The only other machine I can use is my MacBook Pro, which means having to copy files over the network to my host, which I want to avoid.

I decided to create a virtual hard drive (VHD), which is natively supported on all modern versions of Windows, as well as Hyper-V.

On the host, I created a VHD using the DISKPART command, which is built into Windows.

From the commandline, type diskpart to open it. At the DISKPART> prompt, type:

DISKPART> create vdisk file="D:\Temp\airgap.vhd" maximum=1024

This creates a 1GB virtual hard drive on my host, which I will use to store files that I want to install on the guest. However, before I can use this container file, I have to partition and format it.

Attach the new virtual disk we have just created:

DISKPART> attach vdisk

Create a primary partition on the virtual disk:

DISKPART> create partition primary

Select the partition:

DISKPART> select partition 1

Assign it a drive letter (I used Z: but you can use any available drive letter):

DISKPART> assign letter=z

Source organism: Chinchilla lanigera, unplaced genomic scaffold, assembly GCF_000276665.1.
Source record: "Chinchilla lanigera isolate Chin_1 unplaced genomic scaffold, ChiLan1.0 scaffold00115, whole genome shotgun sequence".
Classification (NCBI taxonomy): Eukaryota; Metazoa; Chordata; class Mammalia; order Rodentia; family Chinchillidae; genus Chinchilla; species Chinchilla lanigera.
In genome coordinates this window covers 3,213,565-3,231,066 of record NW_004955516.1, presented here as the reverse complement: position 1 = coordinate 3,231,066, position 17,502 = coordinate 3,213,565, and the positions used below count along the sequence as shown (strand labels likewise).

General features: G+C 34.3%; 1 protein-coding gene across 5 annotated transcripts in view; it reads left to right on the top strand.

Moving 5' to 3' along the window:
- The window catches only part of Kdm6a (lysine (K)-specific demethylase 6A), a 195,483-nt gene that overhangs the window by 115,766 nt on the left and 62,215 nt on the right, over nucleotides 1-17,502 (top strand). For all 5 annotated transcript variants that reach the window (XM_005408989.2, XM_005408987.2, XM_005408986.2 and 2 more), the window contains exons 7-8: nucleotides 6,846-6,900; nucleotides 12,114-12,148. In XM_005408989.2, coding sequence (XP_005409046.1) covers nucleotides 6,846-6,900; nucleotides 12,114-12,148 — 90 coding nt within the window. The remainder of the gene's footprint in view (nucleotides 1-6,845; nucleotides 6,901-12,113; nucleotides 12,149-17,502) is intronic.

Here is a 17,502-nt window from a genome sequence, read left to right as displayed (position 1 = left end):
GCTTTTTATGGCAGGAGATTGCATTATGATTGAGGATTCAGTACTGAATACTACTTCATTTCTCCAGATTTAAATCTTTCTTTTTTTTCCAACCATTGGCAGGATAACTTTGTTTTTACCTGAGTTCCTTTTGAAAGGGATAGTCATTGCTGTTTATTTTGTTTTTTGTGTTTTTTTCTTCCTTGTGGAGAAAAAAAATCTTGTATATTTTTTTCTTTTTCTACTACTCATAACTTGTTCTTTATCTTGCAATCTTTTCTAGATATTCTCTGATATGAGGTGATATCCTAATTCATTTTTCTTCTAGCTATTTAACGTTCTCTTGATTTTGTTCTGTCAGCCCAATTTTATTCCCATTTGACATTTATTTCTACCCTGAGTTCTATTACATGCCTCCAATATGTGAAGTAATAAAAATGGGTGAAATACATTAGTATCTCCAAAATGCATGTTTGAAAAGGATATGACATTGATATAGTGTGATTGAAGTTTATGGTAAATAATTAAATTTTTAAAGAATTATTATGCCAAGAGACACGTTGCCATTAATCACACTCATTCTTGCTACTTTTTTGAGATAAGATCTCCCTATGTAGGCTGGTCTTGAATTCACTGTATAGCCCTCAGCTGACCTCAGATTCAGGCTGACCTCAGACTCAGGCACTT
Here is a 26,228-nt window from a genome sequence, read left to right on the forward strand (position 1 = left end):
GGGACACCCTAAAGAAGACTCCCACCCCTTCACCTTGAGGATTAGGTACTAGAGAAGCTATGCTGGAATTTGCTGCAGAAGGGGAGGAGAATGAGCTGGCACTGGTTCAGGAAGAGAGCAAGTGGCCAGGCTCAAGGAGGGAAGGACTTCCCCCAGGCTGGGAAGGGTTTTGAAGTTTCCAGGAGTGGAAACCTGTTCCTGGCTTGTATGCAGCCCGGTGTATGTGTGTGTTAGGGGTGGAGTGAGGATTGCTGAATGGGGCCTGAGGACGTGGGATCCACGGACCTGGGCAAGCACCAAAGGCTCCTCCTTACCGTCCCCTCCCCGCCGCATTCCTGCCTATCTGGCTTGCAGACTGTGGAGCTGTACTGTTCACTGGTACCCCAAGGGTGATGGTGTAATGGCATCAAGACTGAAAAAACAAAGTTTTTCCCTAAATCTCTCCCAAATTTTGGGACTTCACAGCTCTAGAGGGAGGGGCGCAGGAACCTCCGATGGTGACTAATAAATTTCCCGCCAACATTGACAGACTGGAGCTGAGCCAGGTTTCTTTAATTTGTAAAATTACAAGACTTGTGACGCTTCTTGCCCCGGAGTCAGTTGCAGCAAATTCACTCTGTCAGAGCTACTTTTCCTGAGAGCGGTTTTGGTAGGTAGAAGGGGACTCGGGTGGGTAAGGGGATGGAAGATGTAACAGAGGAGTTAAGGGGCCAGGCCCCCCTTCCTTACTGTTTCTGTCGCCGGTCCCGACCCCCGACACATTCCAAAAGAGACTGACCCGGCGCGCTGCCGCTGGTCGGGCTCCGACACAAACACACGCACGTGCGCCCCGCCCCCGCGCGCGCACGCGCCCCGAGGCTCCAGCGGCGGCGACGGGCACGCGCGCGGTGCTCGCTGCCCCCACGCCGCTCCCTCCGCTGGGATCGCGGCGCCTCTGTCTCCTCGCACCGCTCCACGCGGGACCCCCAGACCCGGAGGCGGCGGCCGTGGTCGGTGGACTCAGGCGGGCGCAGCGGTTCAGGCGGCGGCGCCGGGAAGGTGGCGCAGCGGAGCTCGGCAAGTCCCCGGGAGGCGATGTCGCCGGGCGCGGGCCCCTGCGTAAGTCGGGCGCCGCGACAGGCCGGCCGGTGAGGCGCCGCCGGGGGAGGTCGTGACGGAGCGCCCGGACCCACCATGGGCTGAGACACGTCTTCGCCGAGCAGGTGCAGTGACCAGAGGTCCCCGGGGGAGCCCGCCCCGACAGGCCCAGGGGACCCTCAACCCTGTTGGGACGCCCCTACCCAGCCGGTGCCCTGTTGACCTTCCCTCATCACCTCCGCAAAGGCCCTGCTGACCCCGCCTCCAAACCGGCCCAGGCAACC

At this point, Windows will pop up a dialogue box informing us that an unformatted drive has been detected. We can use this box to format the drive, using the default values.

Once the drive is formatted, we can transfer downloaded files to this new VHD.

The next step is using the VHD on the guest. To do that, once the files have been copied, we can detach the disk from the host using DISKPART again.

DISKPART> detach vdisk

This closes all open handles to the VHD, so that we can access it elsewhere.

In Hyper-V, or whichever virtualization host you’re using, the first thing to note is that VHDs cannot be added to virtual machines while they are running, so I have to make sure the guest is shut down.